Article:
Don’t get me wrong, these are serious issues that need addressing within the game, but my attitude towards them would undoubtedly soften if we weren’t so unutterably dreadful. In fact, as shown by recent reports, we support one of the better value for money clubs in the division. Well, it would be if we were served something up that didn’t have the air of rotten eggs about it, which sort of proves Gareth’s point.
Just as I was reaching breaking point, along came Sam Allardyce. Who would have thought that a man famed for his defensive minded, long ball football would stoke a fire inside. Regardless of the clichés surrounding Big Sam, he’s a manager I like and without a doubt the best candidate available to a club in our predicament. As for the criticisms of his style of play, they are at least partly unwarranted and frankly, things can’t get much worse than they are now can they? The up and at them attitude of his teams will go down well at the Stadium of Light and for the first time in a while, I’m looking forward to seeing us play.
Putting thoughts about Allardyce’s philosophy to one side, when Dick Advocaat departed I thought we’d be lucky to get anyone but the most desperate of managers. In that context, he’s quite a coup. You could argue that we’ve been here before with Martin O’Neill, and it could well be the case that things don’t work out, but by attracting Allardyce the club have made a statement of sorts. Despite the poor handling of the managerial situation at the club, we’re not some tin pot outfit. Despite being winless in the league we’re still big enough to hook in a man with a strong reputation.
The loving feeling was already returning with his arrival before David’s passionate reminiscence of that final game at Roker hit home. I switched off my mind and let my heart rule again; regardless of who owns the “business” and whatever mistakes they may make, its soul is still ours. These days, players may earn an obscene amount of money, paid to them by owners with an even larger amassment of riches, but listening to David and Michael Proctor recount their experiences as young lads coming through at Sunderland brought the human side of the game back to me.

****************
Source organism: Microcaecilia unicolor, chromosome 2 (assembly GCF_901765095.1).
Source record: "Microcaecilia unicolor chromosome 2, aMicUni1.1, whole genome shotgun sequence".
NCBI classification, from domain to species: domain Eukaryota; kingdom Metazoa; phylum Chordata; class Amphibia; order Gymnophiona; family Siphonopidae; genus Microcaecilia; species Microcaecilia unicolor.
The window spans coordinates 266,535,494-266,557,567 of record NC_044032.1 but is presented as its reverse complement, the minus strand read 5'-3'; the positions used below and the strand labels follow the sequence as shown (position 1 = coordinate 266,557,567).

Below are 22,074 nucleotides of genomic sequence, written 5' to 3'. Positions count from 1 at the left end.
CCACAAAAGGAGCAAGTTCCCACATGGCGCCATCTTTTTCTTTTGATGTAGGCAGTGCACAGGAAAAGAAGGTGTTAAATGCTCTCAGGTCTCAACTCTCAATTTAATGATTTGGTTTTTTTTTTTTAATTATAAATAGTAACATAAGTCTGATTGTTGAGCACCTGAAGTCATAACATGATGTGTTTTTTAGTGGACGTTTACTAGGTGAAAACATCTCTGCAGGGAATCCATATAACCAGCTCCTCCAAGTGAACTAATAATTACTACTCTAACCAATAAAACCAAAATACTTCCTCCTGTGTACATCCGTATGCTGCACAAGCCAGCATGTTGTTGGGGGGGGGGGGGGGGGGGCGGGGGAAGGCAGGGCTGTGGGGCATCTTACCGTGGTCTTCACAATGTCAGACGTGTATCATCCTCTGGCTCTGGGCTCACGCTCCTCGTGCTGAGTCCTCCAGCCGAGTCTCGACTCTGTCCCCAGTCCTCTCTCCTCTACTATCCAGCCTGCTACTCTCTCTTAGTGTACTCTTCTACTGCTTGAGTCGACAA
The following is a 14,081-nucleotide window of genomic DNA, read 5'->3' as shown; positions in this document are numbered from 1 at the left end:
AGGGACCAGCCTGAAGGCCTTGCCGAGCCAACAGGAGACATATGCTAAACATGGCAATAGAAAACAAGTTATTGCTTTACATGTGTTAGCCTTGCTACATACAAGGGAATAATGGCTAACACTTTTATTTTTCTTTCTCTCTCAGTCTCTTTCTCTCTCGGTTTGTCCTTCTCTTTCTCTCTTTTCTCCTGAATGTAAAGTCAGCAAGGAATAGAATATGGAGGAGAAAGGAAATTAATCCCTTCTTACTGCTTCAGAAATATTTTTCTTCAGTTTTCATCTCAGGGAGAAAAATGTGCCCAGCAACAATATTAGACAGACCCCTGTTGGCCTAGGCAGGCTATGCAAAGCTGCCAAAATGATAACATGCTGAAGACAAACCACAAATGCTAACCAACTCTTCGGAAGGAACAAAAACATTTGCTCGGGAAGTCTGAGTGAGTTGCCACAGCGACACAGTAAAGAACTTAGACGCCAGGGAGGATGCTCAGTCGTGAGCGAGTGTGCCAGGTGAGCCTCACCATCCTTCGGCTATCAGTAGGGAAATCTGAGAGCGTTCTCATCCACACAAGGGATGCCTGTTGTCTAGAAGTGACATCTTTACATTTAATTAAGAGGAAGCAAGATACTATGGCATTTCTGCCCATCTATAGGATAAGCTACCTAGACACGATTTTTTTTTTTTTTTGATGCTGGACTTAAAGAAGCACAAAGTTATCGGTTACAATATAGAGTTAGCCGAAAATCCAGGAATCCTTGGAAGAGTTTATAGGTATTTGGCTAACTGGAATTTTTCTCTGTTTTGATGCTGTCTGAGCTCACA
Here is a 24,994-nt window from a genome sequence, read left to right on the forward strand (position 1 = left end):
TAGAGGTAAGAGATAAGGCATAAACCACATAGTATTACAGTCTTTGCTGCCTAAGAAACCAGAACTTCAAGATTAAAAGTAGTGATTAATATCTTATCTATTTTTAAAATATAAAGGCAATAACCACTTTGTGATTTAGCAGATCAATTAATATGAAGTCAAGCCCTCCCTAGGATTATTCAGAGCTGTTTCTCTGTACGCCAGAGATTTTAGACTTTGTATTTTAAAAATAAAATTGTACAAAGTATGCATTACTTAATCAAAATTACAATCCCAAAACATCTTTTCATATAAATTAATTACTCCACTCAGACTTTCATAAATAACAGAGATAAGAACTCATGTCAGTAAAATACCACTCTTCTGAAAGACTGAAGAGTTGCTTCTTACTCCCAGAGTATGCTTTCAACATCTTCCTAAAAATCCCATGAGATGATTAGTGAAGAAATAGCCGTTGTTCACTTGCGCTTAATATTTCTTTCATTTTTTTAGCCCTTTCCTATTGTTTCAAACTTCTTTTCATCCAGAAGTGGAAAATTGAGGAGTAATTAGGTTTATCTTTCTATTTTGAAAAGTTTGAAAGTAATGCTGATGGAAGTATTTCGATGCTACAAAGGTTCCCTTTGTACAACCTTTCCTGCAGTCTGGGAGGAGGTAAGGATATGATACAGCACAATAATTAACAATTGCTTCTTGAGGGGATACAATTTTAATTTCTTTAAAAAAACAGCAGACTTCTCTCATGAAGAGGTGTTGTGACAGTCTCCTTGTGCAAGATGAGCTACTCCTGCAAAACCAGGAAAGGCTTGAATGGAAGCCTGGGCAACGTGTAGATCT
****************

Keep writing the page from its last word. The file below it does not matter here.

Perhaps I’ve allowed myself to be overcome with sentiment, but I can’t help basking in the memories of those first four years at the Stadium of Light, and more recently of celebrating wildly at Old Trafford in the League Cup semi-final and the phenomenal support at Wembley as we lost valiantly to Manchester City in the final. It would be remiss of me to omit the five derby wins in a row we’re in the midst of enjoying, and how could I not care when that black white cloud is back on our horizon?
Of course, there are battles to be fought over the soul of football, what it’s become and where it’s heading, but no matter how illogical spending hundreds of pounds following the Lads around the country is, it’s part of who we are. Sometimes, you have to give in to your heart, the irrational bastard that it is. I did just that the other night and like a relapsing junkie with a needle, I’ve found the vein and given over to addiction again.